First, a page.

Save the NHS – 3 Feb 2018


We didn’t have Covid in 2018, but the Tory Government was busy laying the groundwork that would lead to our current 100,000 deaths and counting as a part of their longer term intention to privatise the NHS. It looks likely that the total excess deaths due to the virus will rise to over 200,000 before the outbreak is tamed to a fairly small continuing trickle, mainly then killing those who refuse vaccination.

Tens of thousands marched in support of the NHS through London on 3 February to a rally at Downing St calling on the Government to stop blaming patients, nurses, doctors, immigrants, flu and the elderly for the crisis in the health service and to fund it properly and bring it back into public hands from the waste and demands of private profit.

Despite warnings from many in the health sector of the dangers which would arise from any major pandemic, the government ignored many of the warnings and recommendations of the 2016 Exercise Cygnus, which had simulated a flu pandemic causing as many as 400,000 excess deaths, as well as the experience from other countries around the world in dealing with epidemics.

Over a long period, under Tories and New Labour, the increasing outsourcing of services has damaged the efficiency of the NHS and created dangerously low standards of hygiene, while expensive PFI building contracts have left many hospital trusts with impossible long-term debt repayments. Cutting the number of beds was a way to ease the financial problems, but left hospitals unable to meet the extra demands of normal winters, let along Covid.

Cutting bursaries for nurse training exacerbated the shortage of nursing staff, and over the longer term we have failed to provide training places for sufficient doctors, relying increasingly on those trained abroad, both from the EU and also from countries with greater need of doctors than the UK. And changes to pay and conditions, particularly for junior doctors have led to more UK trained doctors and nurses finding work in other countries.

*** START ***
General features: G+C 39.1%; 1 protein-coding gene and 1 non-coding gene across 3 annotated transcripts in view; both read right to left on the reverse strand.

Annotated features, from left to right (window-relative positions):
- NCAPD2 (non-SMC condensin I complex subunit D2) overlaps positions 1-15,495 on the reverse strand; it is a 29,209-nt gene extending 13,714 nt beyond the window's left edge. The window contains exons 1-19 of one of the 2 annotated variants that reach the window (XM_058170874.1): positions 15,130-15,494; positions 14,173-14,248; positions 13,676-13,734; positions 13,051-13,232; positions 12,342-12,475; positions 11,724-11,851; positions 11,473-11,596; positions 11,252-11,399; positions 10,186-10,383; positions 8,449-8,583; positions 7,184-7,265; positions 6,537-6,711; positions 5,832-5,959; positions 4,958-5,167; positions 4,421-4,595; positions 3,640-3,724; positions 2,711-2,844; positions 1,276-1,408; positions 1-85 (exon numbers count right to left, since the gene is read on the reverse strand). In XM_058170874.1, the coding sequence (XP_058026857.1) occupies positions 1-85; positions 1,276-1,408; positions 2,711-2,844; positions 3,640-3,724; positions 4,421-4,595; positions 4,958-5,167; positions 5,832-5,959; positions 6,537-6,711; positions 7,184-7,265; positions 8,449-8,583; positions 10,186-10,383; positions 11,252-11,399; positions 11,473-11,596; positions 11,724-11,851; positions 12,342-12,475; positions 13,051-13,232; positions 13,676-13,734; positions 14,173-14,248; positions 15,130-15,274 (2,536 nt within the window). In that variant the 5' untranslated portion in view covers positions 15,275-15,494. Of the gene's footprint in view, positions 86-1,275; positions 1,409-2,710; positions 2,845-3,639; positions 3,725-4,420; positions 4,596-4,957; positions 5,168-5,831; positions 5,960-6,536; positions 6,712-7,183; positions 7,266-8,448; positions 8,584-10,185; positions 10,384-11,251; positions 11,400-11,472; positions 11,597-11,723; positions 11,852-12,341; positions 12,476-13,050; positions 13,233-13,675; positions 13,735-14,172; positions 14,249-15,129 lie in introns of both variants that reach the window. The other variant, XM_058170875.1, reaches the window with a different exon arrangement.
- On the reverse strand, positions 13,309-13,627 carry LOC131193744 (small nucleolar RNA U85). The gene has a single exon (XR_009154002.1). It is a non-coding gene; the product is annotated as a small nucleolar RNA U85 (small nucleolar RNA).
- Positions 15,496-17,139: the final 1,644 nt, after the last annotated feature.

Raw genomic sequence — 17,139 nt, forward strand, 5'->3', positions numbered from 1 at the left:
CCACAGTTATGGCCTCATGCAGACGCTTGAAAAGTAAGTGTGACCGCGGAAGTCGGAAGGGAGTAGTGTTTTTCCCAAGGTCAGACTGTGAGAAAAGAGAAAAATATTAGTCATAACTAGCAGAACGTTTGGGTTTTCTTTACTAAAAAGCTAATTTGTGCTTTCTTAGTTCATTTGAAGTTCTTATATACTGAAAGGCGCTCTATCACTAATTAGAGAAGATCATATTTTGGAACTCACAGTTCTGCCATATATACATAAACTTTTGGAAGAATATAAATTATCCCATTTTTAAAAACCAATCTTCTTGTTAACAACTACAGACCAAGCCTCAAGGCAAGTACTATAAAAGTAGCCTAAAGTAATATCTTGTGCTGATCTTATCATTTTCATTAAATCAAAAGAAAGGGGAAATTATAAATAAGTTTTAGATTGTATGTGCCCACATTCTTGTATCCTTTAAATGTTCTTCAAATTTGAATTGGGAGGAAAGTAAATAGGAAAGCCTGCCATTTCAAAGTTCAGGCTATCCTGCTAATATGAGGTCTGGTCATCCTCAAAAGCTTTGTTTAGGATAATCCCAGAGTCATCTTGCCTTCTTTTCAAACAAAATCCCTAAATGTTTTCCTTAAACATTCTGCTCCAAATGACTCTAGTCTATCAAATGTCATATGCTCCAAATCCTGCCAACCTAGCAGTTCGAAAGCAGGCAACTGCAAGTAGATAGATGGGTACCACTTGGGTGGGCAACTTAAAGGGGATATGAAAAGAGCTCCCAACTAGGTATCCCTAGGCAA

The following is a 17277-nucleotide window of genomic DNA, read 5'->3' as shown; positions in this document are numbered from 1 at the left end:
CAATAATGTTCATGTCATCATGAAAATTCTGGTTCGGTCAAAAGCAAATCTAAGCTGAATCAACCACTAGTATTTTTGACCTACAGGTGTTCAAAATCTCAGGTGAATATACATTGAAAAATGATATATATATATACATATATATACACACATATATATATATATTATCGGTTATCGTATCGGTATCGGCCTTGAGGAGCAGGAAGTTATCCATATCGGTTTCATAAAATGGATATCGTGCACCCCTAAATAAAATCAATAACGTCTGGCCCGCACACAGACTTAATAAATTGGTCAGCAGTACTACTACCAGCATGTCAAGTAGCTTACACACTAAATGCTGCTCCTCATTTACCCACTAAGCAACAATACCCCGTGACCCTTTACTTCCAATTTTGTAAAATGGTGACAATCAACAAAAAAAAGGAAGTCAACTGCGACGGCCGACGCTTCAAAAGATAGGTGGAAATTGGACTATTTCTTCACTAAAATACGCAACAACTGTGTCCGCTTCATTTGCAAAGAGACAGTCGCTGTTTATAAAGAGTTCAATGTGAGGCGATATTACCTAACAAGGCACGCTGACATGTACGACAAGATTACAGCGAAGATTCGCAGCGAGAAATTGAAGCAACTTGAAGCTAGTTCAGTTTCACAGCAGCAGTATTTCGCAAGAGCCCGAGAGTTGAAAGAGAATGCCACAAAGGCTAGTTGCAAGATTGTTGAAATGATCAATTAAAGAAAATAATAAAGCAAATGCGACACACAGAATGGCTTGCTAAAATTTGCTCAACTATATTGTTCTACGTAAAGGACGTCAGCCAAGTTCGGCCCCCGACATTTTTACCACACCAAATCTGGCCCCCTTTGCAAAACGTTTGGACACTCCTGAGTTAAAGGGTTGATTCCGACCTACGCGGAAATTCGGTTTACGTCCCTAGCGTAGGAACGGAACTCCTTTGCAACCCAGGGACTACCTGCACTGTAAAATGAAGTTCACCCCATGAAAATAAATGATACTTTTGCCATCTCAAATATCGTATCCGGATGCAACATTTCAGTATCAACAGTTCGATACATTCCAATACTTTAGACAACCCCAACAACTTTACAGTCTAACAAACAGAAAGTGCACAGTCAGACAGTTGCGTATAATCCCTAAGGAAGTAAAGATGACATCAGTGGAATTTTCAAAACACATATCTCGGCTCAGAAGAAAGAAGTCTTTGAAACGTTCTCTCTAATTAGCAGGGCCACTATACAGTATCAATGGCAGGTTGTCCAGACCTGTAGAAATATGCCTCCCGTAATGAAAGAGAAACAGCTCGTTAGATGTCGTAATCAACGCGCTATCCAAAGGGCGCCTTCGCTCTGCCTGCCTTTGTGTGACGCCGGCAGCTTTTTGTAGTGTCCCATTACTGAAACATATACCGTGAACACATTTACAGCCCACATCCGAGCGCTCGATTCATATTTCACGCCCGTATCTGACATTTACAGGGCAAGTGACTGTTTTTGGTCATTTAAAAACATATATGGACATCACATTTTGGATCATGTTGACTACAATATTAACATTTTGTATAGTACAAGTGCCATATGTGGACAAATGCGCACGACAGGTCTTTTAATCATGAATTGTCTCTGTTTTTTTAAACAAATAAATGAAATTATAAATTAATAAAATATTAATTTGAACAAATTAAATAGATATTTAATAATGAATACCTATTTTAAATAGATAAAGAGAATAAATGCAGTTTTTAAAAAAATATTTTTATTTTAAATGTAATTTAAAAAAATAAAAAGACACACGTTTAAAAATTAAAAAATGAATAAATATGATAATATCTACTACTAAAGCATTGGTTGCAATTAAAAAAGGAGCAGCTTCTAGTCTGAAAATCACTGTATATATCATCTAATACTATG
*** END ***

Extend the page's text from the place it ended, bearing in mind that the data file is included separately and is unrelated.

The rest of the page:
Back in 2018 I pointed out:

Many in the Conservative Party have financial interests in healthcare companies and their policies are clearly designed to carry out a creeping privatisation of the NHS, setting up various devices including STPs and ACSs (Sustainability and transformation partnerships and accountable care systems) which obligate the tendering of NHS services to private healthcare providers, and large areas of NHS services now provided by companies such as Virgin Healthcare.

Fix the NHS Crisis Now

The march on 3 Feb 2018 began in Gower St, which was packed with people making it hard to walk down as I arrived around an hour before it was due to start. I made my way to the front in time for the start and walked with it for a short way before stopping to photograph marchers as they walked past me on Shaftesbury Avenue. They were still filing past – an estimated 50,000 of them – when I had to rush away to Downing St to photograph the rally there. More were still arriving when I left.

Three years later the need to fix the NHS and to stop the increasing privatisation is even greater. Many of those now in government, including my own MP are advocated moving away from a system free at the point of use to a private insurance-based healthcare system similar to that in the USA – where many now are unable to afford insurance or find that more serious conditions are not covered by it. Were I now living in the USA, it is unlikely that the prescriptions that I now get free for my long-term condition would be covered by insurance and they would be costing me over £1000 per month. Many with Covid would also find they were not covered by insurance and would have no way of covering the huge costs of hospitalisation should there condition become serious. We need to keep our NHS and to stop privatisation – and if necessary increase our tax and national insurance payments to fund it.

More at Fix the NHS Crisis Now


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